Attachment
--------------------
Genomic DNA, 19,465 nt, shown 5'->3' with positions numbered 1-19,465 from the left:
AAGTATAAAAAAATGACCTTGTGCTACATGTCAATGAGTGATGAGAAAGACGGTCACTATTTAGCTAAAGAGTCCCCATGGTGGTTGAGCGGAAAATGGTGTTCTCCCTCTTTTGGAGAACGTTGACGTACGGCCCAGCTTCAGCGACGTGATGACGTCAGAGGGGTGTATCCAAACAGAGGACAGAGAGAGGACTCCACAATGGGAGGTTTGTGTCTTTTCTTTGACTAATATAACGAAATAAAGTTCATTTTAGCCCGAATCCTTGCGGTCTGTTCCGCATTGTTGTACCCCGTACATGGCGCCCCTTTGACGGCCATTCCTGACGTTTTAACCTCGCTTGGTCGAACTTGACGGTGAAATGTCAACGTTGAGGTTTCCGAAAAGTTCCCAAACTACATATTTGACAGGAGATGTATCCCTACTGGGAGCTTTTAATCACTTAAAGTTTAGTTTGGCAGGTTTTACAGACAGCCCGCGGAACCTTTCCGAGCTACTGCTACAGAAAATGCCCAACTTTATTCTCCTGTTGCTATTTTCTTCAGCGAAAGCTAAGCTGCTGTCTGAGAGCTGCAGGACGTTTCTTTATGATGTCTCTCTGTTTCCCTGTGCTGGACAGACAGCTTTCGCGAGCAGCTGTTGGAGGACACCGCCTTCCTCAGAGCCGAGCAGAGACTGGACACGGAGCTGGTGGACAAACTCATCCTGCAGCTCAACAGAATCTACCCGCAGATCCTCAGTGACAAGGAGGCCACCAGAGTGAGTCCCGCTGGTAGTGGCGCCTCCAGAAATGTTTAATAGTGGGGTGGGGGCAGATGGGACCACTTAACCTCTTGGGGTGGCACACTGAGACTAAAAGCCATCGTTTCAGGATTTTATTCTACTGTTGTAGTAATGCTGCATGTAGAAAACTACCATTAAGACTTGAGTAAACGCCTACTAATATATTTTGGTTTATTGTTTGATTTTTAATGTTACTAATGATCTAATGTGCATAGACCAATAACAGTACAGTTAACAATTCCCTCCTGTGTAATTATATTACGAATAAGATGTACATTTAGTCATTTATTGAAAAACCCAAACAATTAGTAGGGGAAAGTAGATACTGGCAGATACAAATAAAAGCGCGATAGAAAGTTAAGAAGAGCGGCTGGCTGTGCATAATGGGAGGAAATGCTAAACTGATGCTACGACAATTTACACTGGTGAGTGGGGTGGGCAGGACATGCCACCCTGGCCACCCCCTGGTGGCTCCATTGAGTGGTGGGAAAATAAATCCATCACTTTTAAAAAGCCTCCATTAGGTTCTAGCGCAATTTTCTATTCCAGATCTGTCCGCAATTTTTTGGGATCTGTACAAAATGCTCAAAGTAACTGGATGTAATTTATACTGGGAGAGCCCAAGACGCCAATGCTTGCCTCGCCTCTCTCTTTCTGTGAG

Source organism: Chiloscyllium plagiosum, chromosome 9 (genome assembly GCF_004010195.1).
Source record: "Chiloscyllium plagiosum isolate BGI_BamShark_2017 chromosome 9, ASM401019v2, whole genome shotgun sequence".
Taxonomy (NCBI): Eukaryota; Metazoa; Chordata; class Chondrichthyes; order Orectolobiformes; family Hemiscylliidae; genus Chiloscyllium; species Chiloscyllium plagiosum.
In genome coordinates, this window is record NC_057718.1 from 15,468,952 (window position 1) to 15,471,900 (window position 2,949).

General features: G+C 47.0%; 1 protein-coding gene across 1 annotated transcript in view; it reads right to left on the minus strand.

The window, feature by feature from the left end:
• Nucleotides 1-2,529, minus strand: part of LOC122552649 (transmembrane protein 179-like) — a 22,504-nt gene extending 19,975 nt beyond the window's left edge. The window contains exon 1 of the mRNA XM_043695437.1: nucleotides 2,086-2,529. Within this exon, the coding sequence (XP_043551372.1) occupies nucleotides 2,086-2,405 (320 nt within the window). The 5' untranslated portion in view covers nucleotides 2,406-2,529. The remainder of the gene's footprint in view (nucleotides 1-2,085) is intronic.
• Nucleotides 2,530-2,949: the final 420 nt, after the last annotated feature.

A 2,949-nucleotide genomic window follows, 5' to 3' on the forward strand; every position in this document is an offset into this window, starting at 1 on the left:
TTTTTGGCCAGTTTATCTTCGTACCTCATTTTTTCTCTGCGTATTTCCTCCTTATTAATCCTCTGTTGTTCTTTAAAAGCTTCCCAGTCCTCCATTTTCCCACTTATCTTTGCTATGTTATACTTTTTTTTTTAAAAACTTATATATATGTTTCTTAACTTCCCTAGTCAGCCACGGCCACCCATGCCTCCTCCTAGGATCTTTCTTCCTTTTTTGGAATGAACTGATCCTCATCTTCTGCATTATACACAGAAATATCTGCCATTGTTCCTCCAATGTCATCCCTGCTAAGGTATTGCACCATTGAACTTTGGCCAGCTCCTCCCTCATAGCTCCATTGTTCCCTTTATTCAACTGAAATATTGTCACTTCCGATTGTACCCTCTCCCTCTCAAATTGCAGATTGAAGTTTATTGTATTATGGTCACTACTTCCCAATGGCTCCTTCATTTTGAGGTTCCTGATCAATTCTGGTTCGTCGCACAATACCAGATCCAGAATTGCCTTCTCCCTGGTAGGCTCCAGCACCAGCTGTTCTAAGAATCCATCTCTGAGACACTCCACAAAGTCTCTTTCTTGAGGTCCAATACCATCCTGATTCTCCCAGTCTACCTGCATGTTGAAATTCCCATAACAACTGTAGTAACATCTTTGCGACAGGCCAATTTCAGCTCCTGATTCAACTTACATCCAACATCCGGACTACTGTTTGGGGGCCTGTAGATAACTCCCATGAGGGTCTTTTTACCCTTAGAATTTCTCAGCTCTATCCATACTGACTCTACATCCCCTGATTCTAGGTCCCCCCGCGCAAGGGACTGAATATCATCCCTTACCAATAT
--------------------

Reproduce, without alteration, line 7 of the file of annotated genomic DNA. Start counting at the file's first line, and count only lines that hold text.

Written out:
General features: G+C 47.0%; 1 protein-coding gene across 1 annotated transcript in view; it reads right to left on the minus strand.